Alberto Grespan

Diagnosing the network with Ping, Traceroute and MTR

October 12, 2014

When you deal with a really bad internet connection everyday, as I do, you probably diagnose the network more frequently than usual and after that you call your ISP and explain to a person (that may think you are crazy) how you are having packet loss in a hop that belongs to them. Yes, you have to do this as many times as you can, until you get someone at the other end of the phone call that understand what’s happening and sends someone to solve the issue, if possible.

Ping and Traceroute

As explained above this a weekly task I have to deal with, I start with a simple ping to and after that I do a traceroute to see what the average ping for each hop in the network looks like. If there are some hiccups, I ping and traceroute again, but this time to the faulty hop or hops.

Let’s try to send 10 ICMP packages to Google and see how it goes:

$ ping -c 10
PING ( 56 data bytes
64 bytes from icmp_seq=0 ttl=57 time=58.831 ms
64 bytes from icmp_seq=1 ttl=57 time=65.662 ms
64 bytes from icmp_seq=2 ttl=57 time=85.932 ms
64 bytes from icmp_seq=3 ttl=57 time=79.533 ms
64 bytes from icmp_seq=4 ttl=57 time=56.756 ms
64 bytes from icmp_seq=5 ttl=57 time=105.250 ms
64 bytes from icmp_seq=6 ttl=57 time=53.718 ms
64 bytes from icmp_seq=7 ttl=57 time=370.775 ms
64 bytes from icmp_seq=8 ttl=57 time=76.991 ms
64 bytes from icmp_seq=9 ttl=57 time=83.451 ms

--- ping statistics ---
10 packets transmitted, 10 packets received, 0.0% packet loss
round-trip min/avg/max/stddev = 53.718/103.690/370.775/90.287 ms

It seems that is a good day, there’s a bit more of latency in two packages, nothing really significant.

Let’s do a traceroute now using three flags,-v for verbose and richer output, -I for ICMP packages instead of UDP and -S for a summary of probes not answered

$ traceroute -v -I -S
traceroute: Warning: has multiple addresses; using
traceroute to (, 64 hops max, 72 byte packets
 1 ( 36 bytes to  1.079 ms  0.733 ms  0.602 ms (0% loss)
 2 ( 36 bytes to  19.496 ms  14.524 ms  19.342 ms (0% loss)
 3 ( 36 bytes to  17.825 ms  9.740 ms  33.740 ms (0% loss)
 4 ( 36 bytes to  36.919 ms  7.079 ms  44.011 ms (0% loss)
 5 ( 36 bytes to  85.019 ms  51.686 ms  64.695 ms (0% loss)
 6 ( 36 bytes to  46.485 ms *  49.122 ms (33% loss)
 7 ( 36 bytes to  47.417 ms  76.920 ms  49.649 ms (0% loss)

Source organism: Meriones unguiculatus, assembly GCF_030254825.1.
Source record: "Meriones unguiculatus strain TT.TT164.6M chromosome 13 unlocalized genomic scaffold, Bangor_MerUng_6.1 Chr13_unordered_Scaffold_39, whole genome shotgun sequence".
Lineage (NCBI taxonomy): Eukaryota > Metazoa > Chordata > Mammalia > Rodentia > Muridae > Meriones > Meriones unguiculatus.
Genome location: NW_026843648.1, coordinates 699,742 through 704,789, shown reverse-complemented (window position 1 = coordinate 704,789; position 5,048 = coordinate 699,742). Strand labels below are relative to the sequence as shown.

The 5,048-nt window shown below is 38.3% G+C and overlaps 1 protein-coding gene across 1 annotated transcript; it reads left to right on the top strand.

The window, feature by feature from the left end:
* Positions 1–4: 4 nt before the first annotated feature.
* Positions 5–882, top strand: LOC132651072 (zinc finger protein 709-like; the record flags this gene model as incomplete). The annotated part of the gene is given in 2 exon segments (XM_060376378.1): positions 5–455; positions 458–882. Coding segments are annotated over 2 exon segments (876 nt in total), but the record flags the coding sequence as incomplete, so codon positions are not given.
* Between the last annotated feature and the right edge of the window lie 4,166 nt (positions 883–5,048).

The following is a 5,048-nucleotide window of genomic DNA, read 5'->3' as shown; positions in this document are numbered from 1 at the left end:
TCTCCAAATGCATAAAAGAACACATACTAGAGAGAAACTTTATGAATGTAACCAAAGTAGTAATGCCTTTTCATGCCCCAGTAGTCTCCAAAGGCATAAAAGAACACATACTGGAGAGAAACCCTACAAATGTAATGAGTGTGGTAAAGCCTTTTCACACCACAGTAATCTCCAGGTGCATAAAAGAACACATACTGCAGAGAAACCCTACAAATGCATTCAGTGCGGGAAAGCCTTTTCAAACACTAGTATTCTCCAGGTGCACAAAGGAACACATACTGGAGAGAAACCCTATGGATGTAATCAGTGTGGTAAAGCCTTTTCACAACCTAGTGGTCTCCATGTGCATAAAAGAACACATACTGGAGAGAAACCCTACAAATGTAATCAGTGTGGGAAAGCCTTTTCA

8 ( 52 bytes to  81.094 ms  50.548 ms  54.033 ms (0% loss)

As you may see traceroute can be a little tricky to understand at first, so let me explain it. It sends three packages to each hop in the network and calculates the loss by the amount of package not answered or dropped that are represented with an (*). It defaults to a maximum of 64 hops with a 72 byte packet. Normally the first hop will be your router (if any) and the two or three subsequent hops belongs to your ISP. For us those are the ones that matter because they are the ones that we can complain about directly.

There are a lot more flags options you can use with traceroute that you can check in the manual of the command.


I recently found a tool that also helps me diagnose the network, it’s called MTR. At first glance MTR seems to be really similar to traceroute and it is. It combines ping and traceroute in a single network diagnostic tool that’s easy to use and really complete.

It doesn’t come pre-installed in the mayority of the OS, but it’s fairly easy to install via package managers:

Ubuntu and Debian

$ apt-get install mtr


$ yum install mtr


$ brew install mtr

Once we have it installed the CLI is really simple and the “defaults” are ok for most cases I use --no-dns to omit the reverse DNS lookups and --report that sends 10 ICMP packages to each hop of the network.

Let’s try it out:

$ mtr --no-dns --report
Start: Sun Oct 12 14:54:09 2014
HOST: x-wing.local       Loss%   Snt   Last   Avg  Best  Wrst StDev
  1.|--                   0.0%    10    0.7   0.9   0.7   1.0   0.0
  2.|--                 0.0%    10   61.6  32.3  15.5  71.9  19.6
  3.|--                 0.0%    10   31.4  32.7  12.1 103.1  28.0
  4.|--              0.0%    10   14.6  36.5  11.0  88.0  24.4
  5.|--               0.0%    10   55.2  68.4  45.8 130.0  27.9
  6.|--             0.0%    10   93.4  65.0  45.0 101.3  19.3
  7.|--             0.0%    10   48.8  64.2  48.6  90.1  15.1
  8.|--               0.0%    10   63.6  62.6  47.0 103.7  17.8

The output is more or less similar to the traceroute, a bit fancier and better explained. Columns from left to right:

The way I use MTR is the same one that I do with traceroute and ping, I first use ping and afterwards use mtr just to be sure of what’s happening.

We briefly talked about this three tools can help you diagnose your network by detecting package loss, average response time and the standard deviation between them.

Thanks for reading!